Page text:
The structure highlighted in purple is the posterior pituitary.
The pituitary gland is a pea-sized endocrine gland located within the hypophyseal fossa of the sphenoid bone in the middle cranial fossa.
The pituitary gland extends from the hypothalamus (highlighted in blue) and can be divided into:
1) Anterior pituitary (highlighted in green)
2) Posterior pituitary (highlighted in purple)
The two parts of the pituitary have different embryological origins. The anterior pituitary develops from ectoderm from an area of the pharynx known as Rathke’s pouch, whereas the posterior pituitary arises from neuroectoderm, as an extension of the hypothalamus.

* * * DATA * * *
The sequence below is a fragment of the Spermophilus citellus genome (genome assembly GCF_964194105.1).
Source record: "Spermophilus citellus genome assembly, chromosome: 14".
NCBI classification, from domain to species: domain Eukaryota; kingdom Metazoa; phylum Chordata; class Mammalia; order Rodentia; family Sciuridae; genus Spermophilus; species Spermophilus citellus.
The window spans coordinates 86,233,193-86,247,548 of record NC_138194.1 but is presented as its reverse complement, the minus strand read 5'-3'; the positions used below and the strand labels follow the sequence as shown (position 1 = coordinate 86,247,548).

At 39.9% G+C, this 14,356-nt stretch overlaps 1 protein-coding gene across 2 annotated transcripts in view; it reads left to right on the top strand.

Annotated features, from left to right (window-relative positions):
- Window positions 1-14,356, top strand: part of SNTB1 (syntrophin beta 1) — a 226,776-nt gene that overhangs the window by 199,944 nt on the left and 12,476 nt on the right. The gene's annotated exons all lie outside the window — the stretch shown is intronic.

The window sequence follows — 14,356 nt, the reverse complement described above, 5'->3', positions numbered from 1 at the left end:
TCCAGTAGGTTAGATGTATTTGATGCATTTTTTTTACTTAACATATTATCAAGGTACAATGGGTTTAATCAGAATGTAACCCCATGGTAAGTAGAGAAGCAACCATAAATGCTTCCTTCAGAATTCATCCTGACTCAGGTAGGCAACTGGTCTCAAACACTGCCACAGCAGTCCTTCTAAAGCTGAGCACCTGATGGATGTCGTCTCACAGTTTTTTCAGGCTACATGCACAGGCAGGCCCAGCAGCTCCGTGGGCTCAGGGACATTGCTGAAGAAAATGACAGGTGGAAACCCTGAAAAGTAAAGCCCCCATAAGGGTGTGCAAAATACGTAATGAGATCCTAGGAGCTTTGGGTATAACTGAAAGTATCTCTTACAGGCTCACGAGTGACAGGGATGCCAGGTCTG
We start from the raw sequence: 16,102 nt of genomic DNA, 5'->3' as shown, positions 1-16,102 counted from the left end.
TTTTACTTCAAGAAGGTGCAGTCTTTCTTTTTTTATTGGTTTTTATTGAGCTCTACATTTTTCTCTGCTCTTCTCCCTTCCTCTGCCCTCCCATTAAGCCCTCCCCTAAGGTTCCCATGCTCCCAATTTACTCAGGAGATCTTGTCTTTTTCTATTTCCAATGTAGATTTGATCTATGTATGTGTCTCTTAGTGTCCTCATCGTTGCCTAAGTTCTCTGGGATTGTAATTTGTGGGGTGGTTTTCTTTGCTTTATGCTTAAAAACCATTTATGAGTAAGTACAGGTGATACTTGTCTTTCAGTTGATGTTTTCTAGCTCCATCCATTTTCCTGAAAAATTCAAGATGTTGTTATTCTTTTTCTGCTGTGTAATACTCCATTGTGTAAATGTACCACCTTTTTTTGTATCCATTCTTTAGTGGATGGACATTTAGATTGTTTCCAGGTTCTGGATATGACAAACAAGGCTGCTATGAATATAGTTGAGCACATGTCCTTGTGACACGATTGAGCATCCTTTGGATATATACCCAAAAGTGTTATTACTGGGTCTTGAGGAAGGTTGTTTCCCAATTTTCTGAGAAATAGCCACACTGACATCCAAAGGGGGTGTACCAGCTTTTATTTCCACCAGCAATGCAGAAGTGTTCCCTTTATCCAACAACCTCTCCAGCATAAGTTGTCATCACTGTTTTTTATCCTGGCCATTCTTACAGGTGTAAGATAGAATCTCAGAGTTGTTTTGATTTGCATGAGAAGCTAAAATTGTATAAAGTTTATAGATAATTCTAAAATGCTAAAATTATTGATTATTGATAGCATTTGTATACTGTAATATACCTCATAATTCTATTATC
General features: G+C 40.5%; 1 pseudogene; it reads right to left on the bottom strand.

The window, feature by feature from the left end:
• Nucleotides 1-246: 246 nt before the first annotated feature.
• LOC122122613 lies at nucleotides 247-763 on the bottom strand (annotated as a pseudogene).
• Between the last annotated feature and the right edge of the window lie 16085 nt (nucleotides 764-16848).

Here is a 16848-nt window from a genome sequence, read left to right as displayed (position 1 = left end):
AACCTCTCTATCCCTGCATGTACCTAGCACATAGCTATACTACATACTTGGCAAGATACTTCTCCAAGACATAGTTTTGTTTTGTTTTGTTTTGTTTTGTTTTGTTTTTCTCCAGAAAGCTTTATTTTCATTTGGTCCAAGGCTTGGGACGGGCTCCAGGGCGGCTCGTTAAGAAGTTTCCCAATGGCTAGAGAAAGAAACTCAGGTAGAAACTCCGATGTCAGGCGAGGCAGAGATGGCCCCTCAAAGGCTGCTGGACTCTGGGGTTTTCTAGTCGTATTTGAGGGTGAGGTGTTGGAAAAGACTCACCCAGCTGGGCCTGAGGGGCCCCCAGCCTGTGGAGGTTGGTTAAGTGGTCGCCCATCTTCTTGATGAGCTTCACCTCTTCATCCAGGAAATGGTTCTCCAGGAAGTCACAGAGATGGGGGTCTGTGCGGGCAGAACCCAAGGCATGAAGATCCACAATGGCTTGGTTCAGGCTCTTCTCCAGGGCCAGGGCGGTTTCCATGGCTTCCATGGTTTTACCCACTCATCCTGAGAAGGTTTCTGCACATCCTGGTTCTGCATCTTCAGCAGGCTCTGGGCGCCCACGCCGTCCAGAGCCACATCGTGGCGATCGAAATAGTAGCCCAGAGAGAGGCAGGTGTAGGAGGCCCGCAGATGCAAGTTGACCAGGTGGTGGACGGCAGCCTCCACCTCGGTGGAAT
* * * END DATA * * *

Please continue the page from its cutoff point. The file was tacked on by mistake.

The anterior pituitary releases the following hormones
- Adrenocorticotropic hormone (ACTH)
- Thyroid-stimulating hormone (TSH)
- Follicle-stimulating hormone (FSH)
- Luteinizing hormone (LH)
- Growth hormone (GH)
- Prolactin (PRL)
The posterior pituitary releases:
- Antidiuretic hormone/Vasopressin (ADH)